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Unisys (UIS) called a timeout on Friday in its struggle to get out from under $759 million in long-term debt. Until the firm cleans up its balance sheet and the information-technology market picks up, its fate is uncertain.
On Friday, the company said it was able to extend its deadline for refinancing a chunk of loans to June 12 from May 31. The company wants to exchange notes set to expire between 2010 and 2015 for new 12.625% notes due in 2014 to maintain an important source of credit.
Once a pioneering mainframe computer maker known as Sperry Univac, Unisys now sells data-processing and tech support services to corporate and government clients. The shift from mainframe computers to servers has damped revenue, causing four straight years of losses.
Profits aren't on the near-term horizon for the IT services company, which has cut staff, benefits and research costs. After losing $5.09 per share in 2005, Unisys suffered deficits as high as 81 cents each year from 2006 to 2008. It lost 7 cents in the first quarter.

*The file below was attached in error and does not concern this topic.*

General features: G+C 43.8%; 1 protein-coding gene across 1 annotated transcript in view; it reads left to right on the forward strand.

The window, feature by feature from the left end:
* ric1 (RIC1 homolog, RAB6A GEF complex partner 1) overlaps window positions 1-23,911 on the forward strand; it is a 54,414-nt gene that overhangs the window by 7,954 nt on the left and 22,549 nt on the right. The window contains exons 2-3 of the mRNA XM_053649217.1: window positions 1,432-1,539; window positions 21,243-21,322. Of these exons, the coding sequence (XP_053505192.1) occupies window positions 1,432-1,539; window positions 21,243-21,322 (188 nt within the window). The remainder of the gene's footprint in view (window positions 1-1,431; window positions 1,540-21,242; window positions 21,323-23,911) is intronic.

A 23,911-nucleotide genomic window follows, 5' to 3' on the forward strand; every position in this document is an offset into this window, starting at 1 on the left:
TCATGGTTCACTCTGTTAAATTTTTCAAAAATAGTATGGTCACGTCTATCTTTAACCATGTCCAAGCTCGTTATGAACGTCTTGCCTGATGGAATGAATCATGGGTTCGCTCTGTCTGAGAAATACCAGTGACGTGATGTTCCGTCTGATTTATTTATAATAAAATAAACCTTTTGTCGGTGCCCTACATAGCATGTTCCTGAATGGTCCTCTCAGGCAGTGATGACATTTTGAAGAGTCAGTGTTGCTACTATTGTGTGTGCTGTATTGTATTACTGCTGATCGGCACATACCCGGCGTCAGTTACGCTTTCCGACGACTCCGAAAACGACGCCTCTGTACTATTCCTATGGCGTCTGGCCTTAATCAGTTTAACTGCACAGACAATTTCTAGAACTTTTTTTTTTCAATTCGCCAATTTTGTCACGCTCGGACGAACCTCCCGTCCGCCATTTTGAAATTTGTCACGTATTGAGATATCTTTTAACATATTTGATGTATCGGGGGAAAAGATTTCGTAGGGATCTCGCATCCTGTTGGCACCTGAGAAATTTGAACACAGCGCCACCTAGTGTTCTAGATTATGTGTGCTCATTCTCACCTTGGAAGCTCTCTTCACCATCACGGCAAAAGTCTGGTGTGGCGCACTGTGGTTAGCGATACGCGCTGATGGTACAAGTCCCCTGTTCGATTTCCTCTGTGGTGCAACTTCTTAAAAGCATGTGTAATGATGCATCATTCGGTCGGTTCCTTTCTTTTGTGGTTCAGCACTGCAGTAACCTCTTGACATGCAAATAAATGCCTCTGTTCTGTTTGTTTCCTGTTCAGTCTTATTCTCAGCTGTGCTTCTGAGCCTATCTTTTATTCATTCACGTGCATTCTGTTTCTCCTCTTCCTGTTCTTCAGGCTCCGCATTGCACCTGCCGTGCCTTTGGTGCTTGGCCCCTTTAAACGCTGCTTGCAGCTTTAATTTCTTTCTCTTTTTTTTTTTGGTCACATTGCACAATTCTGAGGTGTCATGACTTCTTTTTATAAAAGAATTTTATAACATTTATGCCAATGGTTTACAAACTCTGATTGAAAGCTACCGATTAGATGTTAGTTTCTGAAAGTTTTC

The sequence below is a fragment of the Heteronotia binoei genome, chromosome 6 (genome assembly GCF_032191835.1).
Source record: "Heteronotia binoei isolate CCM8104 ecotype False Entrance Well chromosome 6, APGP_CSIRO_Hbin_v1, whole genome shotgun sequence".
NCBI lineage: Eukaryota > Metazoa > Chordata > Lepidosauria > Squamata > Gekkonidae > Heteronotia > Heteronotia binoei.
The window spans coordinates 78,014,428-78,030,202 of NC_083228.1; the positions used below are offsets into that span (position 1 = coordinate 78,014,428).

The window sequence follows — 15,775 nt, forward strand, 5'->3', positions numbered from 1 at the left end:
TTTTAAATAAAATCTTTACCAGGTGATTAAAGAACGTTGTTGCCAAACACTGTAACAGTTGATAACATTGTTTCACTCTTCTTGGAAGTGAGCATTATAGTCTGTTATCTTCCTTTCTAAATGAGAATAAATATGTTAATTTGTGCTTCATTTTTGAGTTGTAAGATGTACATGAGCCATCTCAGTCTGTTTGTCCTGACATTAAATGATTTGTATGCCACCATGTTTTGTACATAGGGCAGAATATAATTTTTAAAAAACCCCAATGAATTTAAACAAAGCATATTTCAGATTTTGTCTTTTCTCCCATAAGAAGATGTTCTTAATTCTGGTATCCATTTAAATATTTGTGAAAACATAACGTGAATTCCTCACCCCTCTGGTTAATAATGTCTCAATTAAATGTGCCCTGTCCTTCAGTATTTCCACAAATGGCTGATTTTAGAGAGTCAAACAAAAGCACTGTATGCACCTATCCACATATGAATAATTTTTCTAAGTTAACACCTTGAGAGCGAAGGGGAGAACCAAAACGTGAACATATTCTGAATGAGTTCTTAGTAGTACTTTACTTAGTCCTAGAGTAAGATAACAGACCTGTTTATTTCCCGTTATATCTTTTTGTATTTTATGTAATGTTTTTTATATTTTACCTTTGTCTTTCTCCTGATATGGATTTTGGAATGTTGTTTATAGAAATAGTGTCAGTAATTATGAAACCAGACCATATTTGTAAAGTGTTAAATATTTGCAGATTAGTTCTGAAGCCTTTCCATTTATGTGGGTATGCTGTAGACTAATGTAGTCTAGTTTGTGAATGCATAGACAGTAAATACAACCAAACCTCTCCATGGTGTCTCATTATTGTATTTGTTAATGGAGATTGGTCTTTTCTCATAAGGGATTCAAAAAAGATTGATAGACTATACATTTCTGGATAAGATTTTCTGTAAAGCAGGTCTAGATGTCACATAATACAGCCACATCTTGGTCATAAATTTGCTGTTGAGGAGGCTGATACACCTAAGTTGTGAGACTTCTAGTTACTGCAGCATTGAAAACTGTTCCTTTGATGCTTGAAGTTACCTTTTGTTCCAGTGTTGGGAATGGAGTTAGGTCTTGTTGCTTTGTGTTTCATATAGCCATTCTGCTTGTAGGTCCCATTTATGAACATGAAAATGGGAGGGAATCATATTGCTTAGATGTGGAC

With shareholder equity of negative $1.4 billion, meaning its debt exceeds its assets, and long-term debt of $759 million as of March 31, a balance sheet clean-up is a life-and-death matter for Unisys.
J. Edward Coleman, who took over as chairman and chief executive officer in October, has been leading the firm's survival efforts. Coleman was previously CEO of computer maker Gateway, which he successfully restructured and sold to Acer of Taiwan.
Unisys has made some strides. It reduced its debt 31% from $1.1 billion at the end of 2008. Analysts expect the company to lose 4 cents this year and ring up a 9-cent profit next year.
With capital spending in the pits, Unisys faces an uphill battle. The company, which generated $5.2 billion in revenue last year, competes with the likes of International Business Machines (IBM) and Computer Sciences (CSC) . They take in $104 billion and $17 billion a year, respectively.
Cost cuts might make it even more difficult for Unisys to compete. The company has slashed research & development spending by 44% and headcount by 8,000 over the past two years.
The company's shares almost hit $50 as the tech bubble swelled in 1999. The stock has rolled downhill during this decade, reaching a nadir of 28 cents in March. They've been trading for $1.25 to $1.50 in recent weeks.
Unisys will need to overcome some daunting obstacles to turn its operations around. While it's possible, the stock probably isn't a safe investment for now. TheStreet.com Ratings grades the company E-plus, a recommendation to "sell."
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